Laggies

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Robin Clifford of Reeling Reviews
Robin Clifford 
Laggies
Laura Clifford of Reeling Reviews
Laura Clifford 

Megan (Kiera Knightly) had the world by the tail when she graduated high school. But, now, 10 years later, she is a ship without a rudder, drifting aimlessly through the sea of life. When her boyfriend, Anthony (Mark Webber), asks her to marry, she balks and buys for time. She meets 15-year old Annika (Chloe Grace Moretz), and she forms a plan to get that time in “Laggies.”

Robin:
Kiera Knightley is perfect as a 28-year old woman who is, finally, coming of age. After high school, her friends all went on to living normal lives – get married and raise a family. Megan, on the other hand, works as a helper, and sometimes sign spinner, for her tax attorney single dad (Jeff Garlin), and has a live-in boyfriend. Her chance encounter with Annika – Megan buys booze for the underage girl and her friends – gives her the chance to change her life and make right decisions. She does not.

There are several dynamics going on in director Lynn Shelton’s story, by Andrea Seigel, as Megan struggles to find herself – her odd friendship with a young teen and her friends; Megan’s discovery of her father with another woman; her confused relationship with Anthony; and, most of all, her relationship with Annika’s divorce lawyer dad, Craig (Sam Rockwell). Things go in a predictable, but not clichéd, ways for Megan as, over her week stay with Annika and Craig, finally finds the direction in her life. You root for Megan despite her foibles – like lying all the time to others and herself.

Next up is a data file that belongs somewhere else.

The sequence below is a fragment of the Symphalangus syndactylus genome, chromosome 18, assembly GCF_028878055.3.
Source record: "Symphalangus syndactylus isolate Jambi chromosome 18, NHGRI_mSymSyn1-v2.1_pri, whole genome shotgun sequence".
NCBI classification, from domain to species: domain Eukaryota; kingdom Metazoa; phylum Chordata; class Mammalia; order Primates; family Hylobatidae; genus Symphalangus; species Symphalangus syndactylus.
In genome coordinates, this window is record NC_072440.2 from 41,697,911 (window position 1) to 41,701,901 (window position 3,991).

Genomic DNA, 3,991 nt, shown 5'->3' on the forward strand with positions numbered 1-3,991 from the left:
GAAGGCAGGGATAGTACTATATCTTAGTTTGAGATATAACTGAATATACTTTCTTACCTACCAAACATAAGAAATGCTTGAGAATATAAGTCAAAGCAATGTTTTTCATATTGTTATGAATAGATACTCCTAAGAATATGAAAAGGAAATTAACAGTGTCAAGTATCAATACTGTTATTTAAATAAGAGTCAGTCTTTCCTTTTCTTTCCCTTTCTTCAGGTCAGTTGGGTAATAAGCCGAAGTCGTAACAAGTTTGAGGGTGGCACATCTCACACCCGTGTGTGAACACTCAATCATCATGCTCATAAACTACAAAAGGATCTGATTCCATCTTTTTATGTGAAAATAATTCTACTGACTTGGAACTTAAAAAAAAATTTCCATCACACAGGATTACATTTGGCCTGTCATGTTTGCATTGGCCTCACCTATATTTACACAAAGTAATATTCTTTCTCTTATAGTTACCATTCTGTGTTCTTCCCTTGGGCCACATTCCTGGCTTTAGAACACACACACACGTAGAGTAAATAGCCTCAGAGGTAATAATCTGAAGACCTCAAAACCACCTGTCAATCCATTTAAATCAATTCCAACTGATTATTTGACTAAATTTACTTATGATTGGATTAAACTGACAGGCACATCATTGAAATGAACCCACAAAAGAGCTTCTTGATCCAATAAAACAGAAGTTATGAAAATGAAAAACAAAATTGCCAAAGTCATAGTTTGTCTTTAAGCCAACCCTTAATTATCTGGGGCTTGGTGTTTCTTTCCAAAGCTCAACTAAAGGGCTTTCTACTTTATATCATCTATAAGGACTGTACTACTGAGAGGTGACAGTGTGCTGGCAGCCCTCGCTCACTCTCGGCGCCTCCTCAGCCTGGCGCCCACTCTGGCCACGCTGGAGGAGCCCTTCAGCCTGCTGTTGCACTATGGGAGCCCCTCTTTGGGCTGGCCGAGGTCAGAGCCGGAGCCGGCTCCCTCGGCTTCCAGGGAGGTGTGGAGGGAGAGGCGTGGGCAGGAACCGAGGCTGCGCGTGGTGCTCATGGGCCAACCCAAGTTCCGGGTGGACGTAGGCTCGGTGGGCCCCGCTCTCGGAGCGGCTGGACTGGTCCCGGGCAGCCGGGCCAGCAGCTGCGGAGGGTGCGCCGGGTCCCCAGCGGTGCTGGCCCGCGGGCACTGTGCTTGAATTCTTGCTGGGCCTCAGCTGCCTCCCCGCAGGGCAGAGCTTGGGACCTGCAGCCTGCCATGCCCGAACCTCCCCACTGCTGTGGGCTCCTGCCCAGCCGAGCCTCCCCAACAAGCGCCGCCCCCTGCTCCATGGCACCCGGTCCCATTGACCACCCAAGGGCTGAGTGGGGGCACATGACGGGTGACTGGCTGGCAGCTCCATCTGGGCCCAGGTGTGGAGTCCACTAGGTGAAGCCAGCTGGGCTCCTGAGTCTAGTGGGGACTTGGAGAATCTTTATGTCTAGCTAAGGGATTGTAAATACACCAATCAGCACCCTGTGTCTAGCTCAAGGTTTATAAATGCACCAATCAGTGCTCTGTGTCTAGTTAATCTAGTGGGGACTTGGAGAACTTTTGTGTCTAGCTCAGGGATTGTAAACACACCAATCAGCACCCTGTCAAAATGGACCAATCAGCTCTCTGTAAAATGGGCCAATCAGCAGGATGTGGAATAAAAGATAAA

The whole cast does a first-rate job in inhabiting their characters. But one role stands out - Annika’s BFF Misty (Kaitlyn Dever) is a real spark every time she is on the screen, which is, sadly, limited. Although “Laggies” will attract a sizable femme audience, the guys should not reject it out of hand as a chick flick. Knightley’s character Megan could have easily been switched for a male actor. The problems that Megan faces – indecision and no grasp, yet, on the direction of her life – are the same we all do at one time or another as we grow into adulthood. I hope it gets the broader audience it deserves. I give it a B.

Laura:
At the age of 28, rootless Megan (Keira Knightley, "Begin Again") realizes she's appalled by the high school friends she still hangs around with.  When Allison's (Ellie Kemper, TV's 'The Office') wedding sparks her boyfriend Anthony's (Mark Webber, "Scott Pilgrim vs. the World") proposal she panics, going underground for a week at the home of the 16 year-old, Annika (Chloë Grace Moretz, "If I Stay"), she bought beer for the night before in "Laggies."

Keira Knightley's having a year for romantic comedies.  In Lynn Shelton's ("Humpday," "Your Sister's Sister") latest (the first she hasn't written), she's engagingly loose as a woman escaping her own high school malaise by diving right back into the life.  Shelton's opening credits look back at Megan's prom night and wraps after Annika's.  In between, Megan finds herself by mentoring her new young friend with what's she's learned along the way while a new, albeit somewhat complicated, romantic prospect presents itself in Annika's dad.